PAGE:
Add symbols of work- broom, wheelbarrow or bucket
Moms and dads wanted their children to see Jesus too. If Jesus would only touch them, how special that would be for their children!   So they brought their children to the crowd around Jesus.
Add children figures
The disciples were there with Jesus as he spoke to the adults, and they saw the parents coming with their kids. Before the families could reach Jesus, the disciples stopped them in their tracks and said, “Jesus doesn’t have time for children. Don’t you see that he’s talking about important things? His time is too special to bother with kids.”
Add stop sign
But Jesus knew how important all children are.  
Jesus knew children could think important things and do important things, like loving and trusting.
I wonder if he thought of all the stories he’d heard in the temple about children, like the one about the little girl who was taken from her family in Israel as a slave. Add Naaman figure. When her master, Naaman, was sick with leprosy, she believed that God’s prophet Elisha could heal him. She suggested Naaman should go to Israel and see Elisha, and even though she was just a child, Naaman did what she said and he was healed.

I wonder if he thought of Samuel who served God in the temple, even as a little boy. Add scroll.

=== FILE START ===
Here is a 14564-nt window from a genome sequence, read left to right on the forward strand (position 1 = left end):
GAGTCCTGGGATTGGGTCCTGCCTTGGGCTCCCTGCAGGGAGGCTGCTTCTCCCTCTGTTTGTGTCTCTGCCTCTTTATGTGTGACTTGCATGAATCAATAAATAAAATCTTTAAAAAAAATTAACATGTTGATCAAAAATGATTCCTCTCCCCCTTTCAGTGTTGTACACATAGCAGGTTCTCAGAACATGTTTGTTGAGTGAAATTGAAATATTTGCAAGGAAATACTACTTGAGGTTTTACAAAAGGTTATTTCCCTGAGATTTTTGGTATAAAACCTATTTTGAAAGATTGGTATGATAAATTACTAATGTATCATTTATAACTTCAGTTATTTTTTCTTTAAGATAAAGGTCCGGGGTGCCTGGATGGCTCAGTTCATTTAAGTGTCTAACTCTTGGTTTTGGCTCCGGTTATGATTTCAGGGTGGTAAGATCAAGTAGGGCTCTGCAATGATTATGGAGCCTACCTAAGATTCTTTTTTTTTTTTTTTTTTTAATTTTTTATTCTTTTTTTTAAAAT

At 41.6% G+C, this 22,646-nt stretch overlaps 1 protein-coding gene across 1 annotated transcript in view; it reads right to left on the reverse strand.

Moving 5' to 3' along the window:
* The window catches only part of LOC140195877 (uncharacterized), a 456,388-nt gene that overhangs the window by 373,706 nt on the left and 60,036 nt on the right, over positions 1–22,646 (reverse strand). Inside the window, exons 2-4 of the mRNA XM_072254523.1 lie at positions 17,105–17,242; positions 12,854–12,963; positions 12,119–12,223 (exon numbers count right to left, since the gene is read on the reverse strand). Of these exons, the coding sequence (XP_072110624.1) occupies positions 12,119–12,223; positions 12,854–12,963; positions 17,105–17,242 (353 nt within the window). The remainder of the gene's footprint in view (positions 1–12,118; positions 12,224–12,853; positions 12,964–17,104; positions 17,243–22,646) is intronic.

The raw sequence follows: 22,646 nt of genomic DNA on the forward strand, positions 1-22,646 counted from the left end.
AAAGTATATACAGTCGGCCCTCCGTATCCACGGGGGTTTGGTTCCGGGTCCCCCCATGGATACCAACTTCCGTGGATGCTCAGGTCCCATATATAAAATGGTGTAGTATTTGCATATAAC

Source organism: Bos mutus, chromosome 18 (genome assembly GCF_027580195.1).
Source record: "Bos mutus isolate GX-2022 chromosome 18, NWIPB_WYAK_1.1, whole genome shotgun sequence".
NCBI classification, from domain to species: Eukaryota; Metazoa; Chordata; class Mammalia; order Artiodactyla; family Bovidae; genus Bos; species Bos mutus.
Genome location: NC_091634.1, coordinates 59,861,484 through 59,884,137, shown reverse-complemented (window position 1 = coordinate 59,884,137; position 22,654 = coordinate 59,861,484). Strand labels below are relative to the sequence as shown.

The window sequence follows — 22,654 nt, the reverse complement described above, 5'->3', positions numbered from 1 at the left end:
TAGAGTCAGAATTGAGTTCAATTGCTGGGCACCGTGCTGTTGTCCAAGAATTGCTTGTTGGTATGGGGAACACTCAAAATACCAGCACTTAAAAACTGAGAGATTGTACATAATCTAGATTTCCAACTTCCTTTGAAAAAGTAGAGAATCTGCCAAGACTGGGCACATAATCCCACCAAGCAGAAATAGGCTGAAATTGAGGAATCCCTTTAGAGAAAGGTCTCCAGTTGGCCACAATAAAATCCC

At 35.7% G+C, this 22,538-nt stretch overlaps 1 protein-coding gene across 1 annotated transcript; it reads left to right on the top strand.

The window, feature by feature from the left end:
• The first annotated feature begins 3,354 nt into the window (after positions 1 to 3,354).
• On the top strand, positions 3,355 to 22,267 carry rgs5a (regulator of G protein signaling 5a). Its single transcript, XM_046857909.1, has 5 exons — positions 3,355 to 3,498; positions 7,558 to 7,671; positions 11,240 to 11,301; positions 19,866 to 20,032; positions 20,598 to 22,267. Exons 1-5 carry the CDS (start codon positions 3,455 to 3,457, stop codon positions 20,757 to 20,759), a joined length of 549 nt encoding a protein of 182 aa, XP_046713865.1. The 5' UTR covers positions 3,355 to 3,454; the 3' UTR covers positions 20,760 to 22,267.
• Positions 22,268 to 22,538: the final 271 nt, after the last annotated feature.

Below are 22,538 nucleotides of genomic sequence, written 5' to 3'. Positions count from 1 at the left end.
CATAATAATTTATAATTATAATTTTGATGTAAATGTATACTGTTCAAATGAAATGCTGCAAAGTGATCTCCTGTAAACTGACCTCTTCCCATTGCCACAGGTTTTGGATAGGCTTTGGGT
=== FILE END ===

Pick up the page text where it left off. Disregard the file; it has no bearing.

I wonder if he remembered the way Miriam, the big sister of Moses, followed her mother’s directions and put Moses in a basket in the river and stayed nearby, when the pharaoh said all Hebrew boys had to die. Add Moses in basket. When the princess found him, Miriam suggested the princess take him as her own and have Miriam’s mother be his nurse.  

I wonder if Jesus thought of the little boy who offered to share his fish and bread with the hungry crowds who had come to hear him, and with Jesus’ help, there was enough food to feed thousands.  Add loaves and fish picture

Jesus knew how children think and love and believe and trust-- how each of you think and love and believe and trust. He thought it was the best way to be of all.

Jesus saw the disciples shooing the children away and stopped talking to the adults so that he could call the children back.  Add Go sign. He said to his friends, “Leave these children alone. Don’t get between them and me. These kids are the God’s pride and joy. I’ll tell you something true: Unless you have their trusting kind of faith, you’ll never get inside the gates of the kingdom of God.” Add children around Jesus figure.

Wondering Questions:
11.  I wonder what is your favorite part of this story.
22.   I wonder what God loves most about you.
33.   I wonder what God loves about the way you think and believe.
44.   I wonder what God would like adults to learn from children.

I hope it works well for you!
Love, Becky

Tuesday, February 11, 2014